This has given me the idea of possibly creating stock certificates for the operating group I'm in.  Might make a fun Christmas present.

This is an interesting piece of railroad history, and hopefully one not totally lost to time.

As an aside, my grandfather grew up on a farm and believed only in investing in real estate.  I remember him saying many times that if you can't go and physically see what you own, and run your fingers through the dirt, then don't buy it, and through out his life, he always owned multiple rental properties.  Given that, this is probably the only "stock" certificate he ever put his name one (my grandmother, on the other hand, played the market and did quite well).

--
Bill Parks
Cumming, GA
Modelling the Seaboard Airline in Central Florida


Re: Railroad Men's Club

Bill Parks
 

Kevin - 

Thanks for the feedback.  I did some more digging last night and came the same conclusion.  These were probably local social clubs that may have had some support (official or unofficial) from the railroads.  I also found on EBay (when all else fails, search there) where someone is selling a page dated late 1800s that showed a Railroad Men's Club that was built by the Vanderbilts for their employees.

As a former stock broker, I found it a bit odd that a non-profit would issue an actual stock certificate.  Looking at it, this is not something someone decided to just print up so you can show you're a member.  It has all the legal jargon and seals, and appear that everything was registered with the state under existing incorporation laws of the day. Like you, I have never seen a private club do this.  Normally, you pay an initiation fee, then on-going dues.  At the same time he joined this club, my grandfather was the secretary for the German-American Club in Jacksonville, and documents we have relating to that indicate just initiation fees and dues.  No mention of "stock".  I'm wondering if some lawyer talked the Railroad Club into doing it this way.  A question we may never know the answer to.

This has given me the idea of possibly creating stock certificates for the operating group I'm in.  Might make a fun Christmas present.

This is an interesting piece of railroad history, and hopefully one not totally lost to time.

As an aside, my grandfather grew up on a farm and believed only in investing in real estate.  I remember him saying many times that if you can't go and physically see what you own, and run your fingers through the dirt, then don't buy it, and through out his life, he always owned multiple rental properties.  Given that, this is probably the only "stock" certificate he ever put his name one (my grandmother, on the other hand, played the market and did quite well).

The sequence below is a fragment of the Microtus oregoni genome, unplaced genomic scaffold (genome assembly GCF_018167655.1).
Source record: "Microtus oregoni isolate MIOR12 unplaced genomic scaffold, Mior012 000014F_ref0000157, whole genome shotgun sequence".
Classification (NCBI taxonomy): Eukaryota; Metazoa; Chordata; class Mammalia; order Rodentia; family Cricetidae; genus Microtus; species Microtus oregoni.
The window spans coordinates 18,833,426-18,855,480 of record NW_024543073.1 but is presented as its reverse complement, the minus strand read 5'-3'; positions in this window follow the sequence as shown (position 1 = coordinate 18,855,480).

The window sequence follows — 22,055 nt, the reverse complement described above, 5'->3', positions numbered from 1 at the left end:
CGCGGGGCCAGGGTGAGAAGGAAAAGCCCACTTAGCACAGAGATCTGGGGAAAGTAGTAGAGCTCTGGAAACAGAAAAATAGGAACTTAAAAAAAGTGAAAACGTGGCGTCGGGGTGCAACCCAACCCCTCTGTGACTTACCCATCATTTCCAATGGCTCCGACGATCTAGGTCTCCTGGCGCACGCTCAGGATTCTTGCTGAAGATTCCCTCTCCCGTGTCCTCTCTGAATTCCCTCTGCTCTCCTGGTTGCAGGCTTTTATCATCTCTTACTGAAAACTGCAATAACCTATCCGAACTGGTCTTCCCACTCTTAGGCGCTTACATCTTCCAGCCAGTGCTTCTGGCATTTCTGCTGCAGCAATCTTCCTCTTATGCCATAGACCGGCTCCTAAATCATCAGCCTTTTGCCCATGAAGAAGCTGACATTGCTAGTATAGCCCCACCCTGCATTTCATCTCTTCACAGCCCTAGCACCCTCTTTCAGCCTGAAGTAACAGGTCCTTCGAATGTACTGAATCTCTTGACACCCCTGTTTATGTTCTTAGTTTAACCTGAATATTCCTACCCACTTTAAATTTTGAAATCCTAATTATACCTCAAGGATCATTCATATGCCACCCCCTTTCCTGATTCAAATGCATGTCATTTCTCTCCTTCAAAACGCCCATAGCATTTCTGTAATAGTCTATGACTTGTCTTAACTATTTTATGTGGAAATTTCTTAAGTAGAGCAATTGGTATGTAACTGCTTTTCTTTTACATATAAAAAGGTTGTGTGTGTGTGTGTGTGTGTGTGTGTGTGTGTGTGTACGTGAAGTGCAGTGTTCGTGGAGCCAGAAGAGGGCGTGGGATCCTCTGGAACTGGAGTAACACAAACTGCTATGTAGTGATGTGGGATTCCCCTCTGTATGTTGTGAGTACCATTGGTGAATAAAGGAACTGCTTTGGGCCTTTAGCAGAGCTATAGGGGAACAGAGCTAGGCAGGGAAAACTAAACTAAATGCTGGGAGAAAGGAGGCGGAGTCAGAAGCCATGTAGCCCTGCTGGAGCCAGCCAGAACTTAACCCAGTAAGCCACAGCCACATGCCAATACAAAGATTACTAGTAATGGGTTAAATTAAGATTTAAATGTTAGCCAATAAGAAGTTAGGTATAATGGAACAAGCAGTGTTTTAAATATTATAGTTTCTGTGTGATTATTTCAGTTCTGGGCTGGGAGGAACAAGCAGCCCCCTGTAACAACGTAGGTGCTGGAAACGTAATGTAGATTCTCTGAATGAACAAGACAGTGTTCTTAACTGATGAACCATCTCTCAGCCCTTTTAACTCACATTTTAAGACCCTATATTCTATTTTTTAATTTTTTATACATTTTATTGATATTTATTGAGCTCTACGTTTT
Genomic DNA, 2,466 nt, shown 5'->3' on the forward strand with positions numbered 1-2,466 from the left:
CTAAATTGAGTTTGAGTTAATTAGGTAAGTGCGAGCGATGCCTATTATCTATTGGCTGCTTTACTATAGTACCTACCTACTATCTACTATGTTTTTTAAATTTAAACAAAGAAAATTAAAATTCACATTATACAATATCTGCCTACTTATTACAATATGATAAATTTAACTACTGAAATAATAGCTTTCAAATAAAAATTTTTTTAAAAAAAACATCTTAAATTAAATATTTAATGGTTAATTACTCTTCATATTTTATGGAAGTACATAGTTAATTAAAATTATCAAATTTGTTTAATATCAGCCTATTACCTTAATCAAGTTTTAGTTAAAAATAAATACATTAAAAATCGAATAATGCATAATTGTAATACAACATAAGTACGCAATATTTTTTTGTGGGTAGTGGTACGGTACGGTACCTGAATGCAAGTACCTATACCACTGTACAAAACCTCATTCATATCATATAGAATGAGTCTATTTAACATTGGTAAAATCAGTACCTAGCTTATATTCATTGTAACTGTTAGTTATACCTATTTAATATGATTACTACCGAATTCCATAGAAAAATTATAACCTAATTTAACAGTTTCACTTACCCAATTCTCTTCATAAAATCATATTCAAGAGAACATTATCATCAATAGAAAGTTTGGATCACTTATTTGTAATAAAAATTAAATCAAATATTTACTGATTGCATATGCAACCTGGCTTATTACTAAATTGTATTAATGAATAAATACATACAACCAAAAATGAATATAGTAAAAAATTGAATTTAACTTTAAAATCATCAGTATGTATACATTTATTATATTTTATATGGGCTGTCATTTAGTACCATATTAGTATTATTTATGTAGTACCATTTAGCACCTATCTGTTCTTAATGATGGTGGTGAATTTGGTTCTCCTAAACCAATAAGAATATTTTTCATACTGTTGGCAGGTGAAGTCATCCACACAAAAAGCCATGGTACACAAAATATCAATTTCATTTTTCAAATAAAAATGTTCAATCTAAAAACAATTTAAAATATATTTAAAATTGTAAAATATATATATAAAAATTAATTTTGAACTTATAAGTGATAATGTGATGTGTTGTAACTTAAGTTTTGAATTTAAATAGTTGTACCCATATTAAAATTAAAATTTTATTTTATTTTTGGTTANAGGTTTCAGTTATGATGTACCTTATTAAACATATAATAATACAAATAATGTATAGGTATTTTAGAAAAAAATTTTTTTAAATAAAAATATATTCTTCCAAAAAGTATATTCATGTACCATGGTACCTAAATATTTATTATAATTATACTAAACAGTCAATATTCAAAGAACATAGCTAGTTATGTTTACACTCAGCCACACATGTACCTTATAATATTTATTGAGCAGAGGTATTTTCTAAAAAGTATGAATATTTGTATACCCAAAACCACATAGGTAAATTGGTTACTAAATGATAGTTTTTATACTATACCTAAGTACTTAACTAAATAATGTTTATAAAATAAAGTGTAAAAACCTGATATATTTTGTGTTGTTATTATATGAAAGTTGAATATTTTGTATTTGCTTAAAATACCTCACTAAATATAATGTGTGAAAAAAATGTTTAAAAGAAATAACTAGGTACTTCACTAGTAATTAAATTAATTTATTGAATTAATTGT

--
Bill Parks
Cumming, GA
Modelling the Seaboard Airline in Central Florida


Re: More unloading firetrucks

Allen Cain
 

Richard, could you share what you are doing?

Allen Cain

--
Allen Cain
Modeling the Southern in 1955 in HO Scale


Re: [EXT] Re: [RealSTMFC] Philadelphia 1940’s video.

Brian Carlson
 

Many/most of the x32s were at the yard at the Pennsy freight station. 
I got the impression the film was early 40’s since none of the freight equipment appears beat from the war effort. (I could be totally wrong)

Brian J. Carlson 

On May 2, 2021, at 8:56 AM, Bruce Smith <smithbf@...> wrote:


Yes,

And in the second view, you see a multi-dome wine tank car.

Note that the "many" PRR arch roof boxcars consists of 2 X31F cars and then what appears to be a yard FULL of X32, 50' cars. To see so many of those cars in one location is very interesting. It may mean that they are in storage, or assigned service. Given the uncertain date of the film, it may also be that they represent X32s being collected for use as troop sleepers, or, having finished that service, being returned to that service... although the Philly location makes that less likely.

Regards,
Bruce
Bruce Smith
Auburn, AL


From: main@RealSTMFC.groups.io <main@RealSTMFC.groups.io> on behalf of vapeurchapelon <j.markwart@...>
Sent: Sunday, May 2, 2021 7:26 AM
To: main@RealSTMFC.groups.io <main@RealSTMFC.groups.io>
Subject: [EXT] Re: [RealSTMFC] Philadelphia 1940’s video.
 
CAUTION: Email Originated Outside of Auburn.
Interestingly, it's both times the same run - seemingly filmed with two cameras which were positioned differently.
 
Johannes
Modeling the early post-war years up to about 1954
 
Gesendet: Sonntag, 02. Mai 2021 um 03:07 Uhr
Von: "John Mateyko" <rattler21@...>
An: main@RealSTMFC.groups.io
Betreff: Re: [RealSTMFC] Philadelphia 1940’s video.
Also shows many PRR versions of the wagon top box car.  John


Re: [EXT] Re: [RealSTMFC] Philadelphia 1940’s video.

Bruce Smith
 

Yes,

And in the second view, you see a multi-dome wine tank car.

Note that the "many" PRR arch roof boxcars consists of 2 X31F cars and then what appears to be a yard FULL of X32, 50' cars. To see so many of those cars in one location is very interesting. It may mean that they are in storage, or assigned service. Given the uncertain date of the film, it may also be that they represent X32s being collected for use as troop sleepers, or, having finished that service, being returned to that service... although the Philly location makes that less likely.

Regards,
Bruce